UB40 Talk Touring, New Album & Paul McCartney
As has been well documented for hundreds of soap opera-esque TV documentaries, band dynamics can make marriages or families look downright harmonious. Take the case of the now-splintered UB40.
Four-time GRAMMY nominees for Best Reggae Album, the group saw lead singer Ali Campbell leave in 2008 due to business disputes with the band’s management. Campbell embarked on a solo career before reuniting with band members Mickey Virtue and Astro in 2014 for the album Silhouette.
Three years later the trio are touring under the UB40 moniker and have a new album on the way in February of 2018. Campbell spoke with GRAMMY.com about revisiting the classic songs, rediscovering his love for touring and his friendship with Paul McCartney.
How has the tour been going?
We do like little festivals, we’ve got Raging Fyah with us and the original Wailers. We had Billy Ocean with us the last gig, so yeah, we just go around and do this “Grandslam” and it’s been really lovely. The weather has been fantastic, thank god, cause there’s only one thing that can ruin an outdoor show. And in England that’s the weather.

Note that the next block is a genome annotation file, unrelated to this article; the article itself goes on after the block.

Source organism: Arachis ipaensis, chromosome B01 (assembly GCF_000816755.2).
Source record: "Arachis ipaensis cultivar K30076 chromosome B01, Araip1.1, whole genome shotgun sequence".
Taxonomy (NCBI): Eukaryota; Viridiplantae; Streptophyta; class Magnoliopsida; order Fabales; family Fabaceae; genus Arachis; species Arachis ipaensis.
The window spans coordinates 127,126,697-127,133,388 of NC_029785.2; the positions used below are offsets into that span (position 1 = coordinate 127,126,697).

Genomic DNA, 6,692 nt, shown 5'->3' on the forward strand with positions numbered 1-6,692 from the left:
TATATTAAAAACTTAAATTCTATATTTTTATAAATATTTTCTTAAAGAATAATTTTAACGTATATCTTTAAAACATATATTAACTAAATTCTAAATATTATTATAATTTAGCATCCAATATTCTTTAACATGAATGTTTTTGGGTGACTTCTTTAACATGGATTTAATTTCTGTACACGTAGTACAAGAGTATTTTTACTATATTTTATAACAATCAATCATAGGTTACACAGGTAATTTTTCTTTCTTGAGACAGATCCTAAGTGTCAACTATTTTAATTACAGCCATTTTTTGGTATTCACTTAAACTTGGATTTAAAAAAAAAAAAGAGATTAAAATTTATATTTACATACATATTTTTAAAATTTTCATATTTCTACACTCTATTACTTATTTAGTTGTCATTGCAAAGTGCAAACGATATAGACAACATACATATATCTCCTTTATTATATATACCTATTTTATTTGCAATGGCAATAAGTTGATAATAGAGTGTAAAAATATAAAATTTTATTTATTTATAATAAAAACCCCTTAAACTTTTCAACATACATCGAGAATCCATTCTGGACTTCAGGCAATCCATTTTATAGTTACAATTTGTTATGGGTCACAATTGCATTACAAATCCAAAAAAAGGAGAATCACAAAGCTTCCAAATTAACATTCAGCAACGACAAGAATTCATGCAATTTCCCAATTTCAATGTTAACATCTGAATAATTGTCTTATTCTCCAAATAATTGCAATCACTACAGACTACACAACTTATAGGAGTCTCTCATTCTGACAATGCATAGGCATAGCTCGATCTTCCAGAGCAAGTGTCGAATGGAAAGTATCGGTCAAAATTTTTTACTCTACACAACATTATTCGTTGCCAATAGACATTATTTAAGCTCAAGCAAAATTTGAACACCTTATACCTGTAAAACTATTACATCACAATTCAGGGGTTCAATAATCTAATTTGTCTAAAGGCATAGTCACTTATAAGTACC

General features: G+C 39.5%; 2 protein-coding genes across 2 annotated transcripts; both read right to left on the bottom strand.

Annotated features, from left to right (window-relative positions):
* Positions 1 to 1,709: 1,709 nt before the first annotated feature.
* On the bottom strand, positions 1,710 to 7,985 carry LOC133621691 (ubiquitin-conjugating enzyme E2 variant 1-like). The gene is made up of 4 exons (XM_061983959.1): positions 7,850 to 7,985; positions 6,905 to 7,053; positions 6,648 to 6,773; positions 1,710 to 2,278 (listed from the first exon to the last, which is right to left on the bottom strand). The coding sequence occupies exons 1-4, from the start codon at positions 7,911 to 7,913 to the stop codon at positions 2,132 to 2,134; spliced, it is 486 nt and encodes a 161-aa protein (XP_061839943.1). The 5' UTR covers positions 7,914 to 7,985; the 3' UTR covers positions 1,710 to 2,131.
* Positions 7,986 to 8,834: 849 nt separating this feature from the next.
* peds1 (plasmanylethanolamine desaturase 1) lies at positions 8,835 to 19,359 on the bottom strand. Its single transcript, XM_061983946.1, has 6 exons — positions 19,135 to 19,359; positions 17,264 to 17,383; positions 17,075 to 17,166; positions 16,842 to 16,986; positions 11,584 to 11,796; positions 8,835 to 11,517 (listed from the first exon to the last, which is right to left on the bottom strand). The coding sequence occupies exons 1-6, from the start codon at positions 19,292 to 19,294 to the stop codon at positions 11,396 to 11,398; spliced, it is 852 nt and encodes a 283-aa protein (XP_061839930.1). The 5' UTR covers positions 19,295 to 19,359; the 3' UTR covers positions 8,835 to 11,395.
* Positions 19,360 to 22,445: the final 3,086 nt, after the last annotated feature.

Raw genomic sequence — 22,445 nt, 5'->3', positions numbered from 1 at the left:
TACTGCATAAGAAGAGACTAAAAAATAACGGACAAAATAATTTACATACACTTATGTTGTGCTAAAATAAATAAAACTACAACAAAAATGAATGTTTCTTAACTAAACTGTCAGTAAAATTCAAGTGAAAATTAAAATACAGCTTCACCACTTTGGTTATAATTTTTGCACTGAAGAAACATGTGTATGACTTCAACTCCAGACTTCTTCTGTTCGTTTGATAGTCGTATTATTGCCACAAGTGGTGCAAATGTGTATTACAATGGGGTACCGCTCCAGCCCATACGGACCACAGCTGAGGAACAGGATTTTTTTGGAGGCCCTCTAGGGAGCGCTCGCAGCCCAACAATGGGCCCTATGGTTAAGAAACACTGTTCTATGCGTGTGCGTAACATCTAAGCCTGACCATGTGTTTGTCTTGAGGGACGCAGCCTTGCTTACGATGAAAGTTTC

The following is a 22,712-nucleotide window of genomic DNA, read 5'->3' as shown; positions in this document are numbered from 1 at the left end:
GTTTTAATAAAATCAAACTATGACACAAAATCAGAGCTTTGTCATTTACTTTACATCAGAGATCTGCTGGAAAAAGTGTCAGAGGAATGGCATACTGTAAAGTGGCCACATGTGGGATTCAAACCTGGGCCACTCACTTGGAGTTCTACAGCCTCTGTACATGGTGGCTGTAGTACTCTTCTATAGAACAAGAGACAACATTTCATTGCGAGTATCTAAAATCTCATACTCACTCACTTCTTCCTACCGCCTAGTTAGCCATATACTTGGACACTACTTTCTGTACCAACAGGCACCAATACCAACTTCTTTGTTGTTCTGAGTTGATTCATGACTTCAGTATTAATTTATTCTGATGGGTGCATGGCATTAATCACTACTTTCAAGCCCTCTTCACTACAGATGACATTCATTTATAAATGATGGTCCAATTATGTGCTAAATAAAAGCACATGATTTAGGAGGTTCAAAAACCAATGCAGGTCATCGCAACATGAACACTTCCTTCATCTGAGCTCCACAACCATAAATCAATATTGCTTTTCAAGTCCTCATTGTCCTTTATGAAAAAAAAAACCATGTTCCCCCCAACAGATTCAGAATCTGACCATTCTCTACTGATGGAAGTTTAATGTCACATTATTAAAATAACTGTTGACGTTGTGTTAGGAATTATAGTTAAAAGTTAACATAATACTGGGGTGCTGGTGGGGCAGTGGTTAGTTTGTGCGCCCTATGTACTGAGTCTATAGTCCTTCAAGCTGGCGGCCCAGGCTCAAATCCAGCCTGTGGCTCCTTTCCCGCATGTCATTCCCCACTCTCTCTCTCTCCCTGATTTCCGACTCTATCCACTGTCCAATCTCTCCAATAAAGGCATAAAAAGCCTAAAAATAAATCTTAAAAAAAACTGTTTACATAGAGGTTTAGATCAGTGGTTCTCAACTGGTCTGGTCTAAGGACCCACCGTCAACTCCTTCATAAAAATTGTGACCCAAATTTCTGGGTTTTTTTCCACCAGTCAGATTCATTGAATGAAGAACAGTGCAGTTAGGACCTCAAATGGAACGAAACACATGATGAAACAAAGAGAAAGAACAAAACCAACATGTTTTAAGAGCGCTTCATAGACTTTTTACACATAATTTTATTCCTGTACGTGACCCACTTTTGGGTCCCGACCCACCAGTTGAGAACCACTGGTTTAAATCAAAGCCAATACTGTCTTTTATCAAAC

I spoke with Christine McVie recently and she said she was done with music until she realized she missed her musical family. Was it the same for you?
I was tired of touring. I’d been touring since 1980, literally my adult life. And I thought I was sick of touring as well. But then I stopped touring and I realized that’s what I do and it’s just lovely to be back with my muckers on the road, going around all the beautiful places in America. We also finished the “Red, Red Winery” tour of Australia and New Zealand last year and that was just fantastic. We finished that one actually in Hawaii. So we’ve just been spending all our time in these absolutely beautiful locations drinking wine and doing shows. It doesn’t get any better than that really.
Having been away from it and realizing you do miss it do you have a greater appreciation for being on the road now?